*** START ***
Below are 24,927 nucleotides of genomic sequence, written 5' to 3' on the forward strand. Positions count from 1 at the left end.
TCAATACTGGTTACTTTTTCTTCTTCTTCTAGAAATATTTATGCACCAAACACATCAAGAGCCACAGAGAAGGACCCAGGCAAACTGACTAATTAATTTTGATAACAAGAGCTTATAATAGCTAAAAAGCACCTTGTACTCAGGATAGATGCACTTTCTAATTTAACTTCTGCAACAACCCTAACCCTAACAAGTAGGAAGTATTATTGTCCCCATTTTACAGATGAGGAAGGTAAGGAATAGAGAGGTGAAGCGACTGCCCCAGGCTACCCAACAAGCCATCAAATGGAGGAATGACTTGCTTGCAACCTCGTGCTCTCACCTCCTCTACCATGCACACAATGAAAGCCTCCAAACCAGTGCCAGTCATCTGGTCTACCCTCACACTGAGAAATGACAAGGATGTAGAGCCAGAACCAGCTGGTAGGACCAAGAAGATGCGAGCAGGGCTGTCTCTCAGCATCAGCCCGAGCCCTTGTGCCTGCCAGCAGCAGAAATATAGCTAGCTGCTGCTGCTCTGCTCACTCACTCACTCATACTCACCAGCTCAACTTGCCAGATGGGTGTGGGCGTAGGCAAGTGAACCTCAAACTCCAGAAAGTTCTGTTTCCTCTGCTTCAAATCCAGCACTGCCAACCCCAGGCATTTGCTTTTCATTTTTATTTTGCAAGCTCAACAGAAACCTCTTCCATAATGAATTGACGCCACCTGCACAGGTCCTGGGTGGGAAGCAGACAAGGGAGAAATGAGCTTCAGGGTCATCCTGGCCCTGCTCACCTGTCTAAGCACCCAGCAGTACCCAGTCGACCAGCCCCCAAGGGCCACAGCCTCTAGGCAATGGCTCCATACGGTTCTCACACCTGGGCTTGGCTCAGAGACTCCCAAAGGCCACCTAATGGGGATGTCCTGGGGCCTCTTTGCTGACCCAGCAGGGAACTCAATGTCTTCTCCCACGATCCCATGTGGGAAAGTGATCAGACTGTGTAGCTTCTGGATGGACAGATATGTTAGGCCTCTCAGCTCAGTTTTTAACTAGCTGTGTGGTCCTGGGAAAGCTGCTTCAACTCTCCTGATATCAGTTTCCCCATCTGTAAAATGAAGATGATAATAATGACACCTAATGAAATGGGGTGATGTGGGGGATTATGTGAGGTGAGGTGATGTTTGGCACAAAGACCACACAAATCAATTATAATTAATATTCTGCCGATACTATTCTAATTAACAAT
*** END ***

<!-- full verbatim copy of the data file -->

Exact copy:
Below are 24,927 nucleotides of genomic sequence, written 5' to 3' on the forward strand. Positions count from 1 at the left end.
TCAATACTGGTTACTTTTTCTTCTTCTTCTAGAAATATTTATGCACCAAACACATCAAGAGCCACAGAGAAGGACCCAGGCAAACTGACTAATTAATTTTGATAACAAGAGCTTATAATAGCTAAAAAGCACCTTGTACTCAGGATAGATGCACTTTCTAATTTAACTTCTGCAACAACCCTAACCCTAACAAGTAGGAAGTATTATTGTCCCCATTTTACAGATGAGGAAGGTAAGGAATAGAGAGGTGAAGCGACTGCCCCAGGCTACCCAACAAGCCATCAAATGGAGGAATGACTTGCTTGCAACCTCGTGCTCTCACCTCCTCTACCATGCACACAATGAAAGCCTCCAAACCAGTGCCAGTCATCTGGTCTACCCTCACACTGAGAAATGACAAGGATGTAGAGCCAGAACCAGCTGGTAGGACCAAGAAGATGCGAGCAGGGCTGTCTCTCAGCATCAGCCCGAGCCCTTGTGCCTGCCAGCAGCAGAAATATAGCTAGCTGCTGCTGCTCTGCTCACTCACTCACTCATACTCACCAGCTCAACTTGCCAGATGGGTGTGGGCGTAGGCAAGTGAACCTCAAACTCCAGAAAGTTCTGTTTCCTCTGCTTCAAATCCAGCACTGCCAACCCCAGGCATTTGCTTTTCATTTTTATTTTGCAAGCTCAACAGAAACCTCTTCCATAATGAATTGACGCCACCTGCACAGGTCCTGGGTGGGAAGCAGACAAGGGAGAAATGAGCTTCAGGGTCATCCTGGCCCTGCTCACCTGTCTAAGCACCCAGCAGTACCCAGTCGACCAGCCCCCAAGGGCCACAGCCTCTAGGCAATGGCTCCATACGGTTCTCACACCTGGGCTTGGCTCAGAGACTCCCAAAGGCCACCTAATGGGGATGTCCTGGGGCCTCTTTGCTGACCCAGCAGGGAACTCAATGTCTTCTCCCACGATCCCATGTGGGAAAGTGATCAGACTGTGTAGCTTCTGGATGGACAGATATGTTAGGCCTCTCAGCTCAGTTTTTAACTAGCTGTGTGGTCCTGGGAAAGCTGCTTCAACTCTCCTGATATCAGTTTCCCCATCTGTAAAATGAAGATGATAATAATGACACCTAATGAAATGGGGTGATGTGGGGGATTATGTGAGGTGAGGTGATGTTTGGCACAAAGACCACACAAATCAATTATAATTAATATTCTGCCGATACTATTCTAATTAACAAT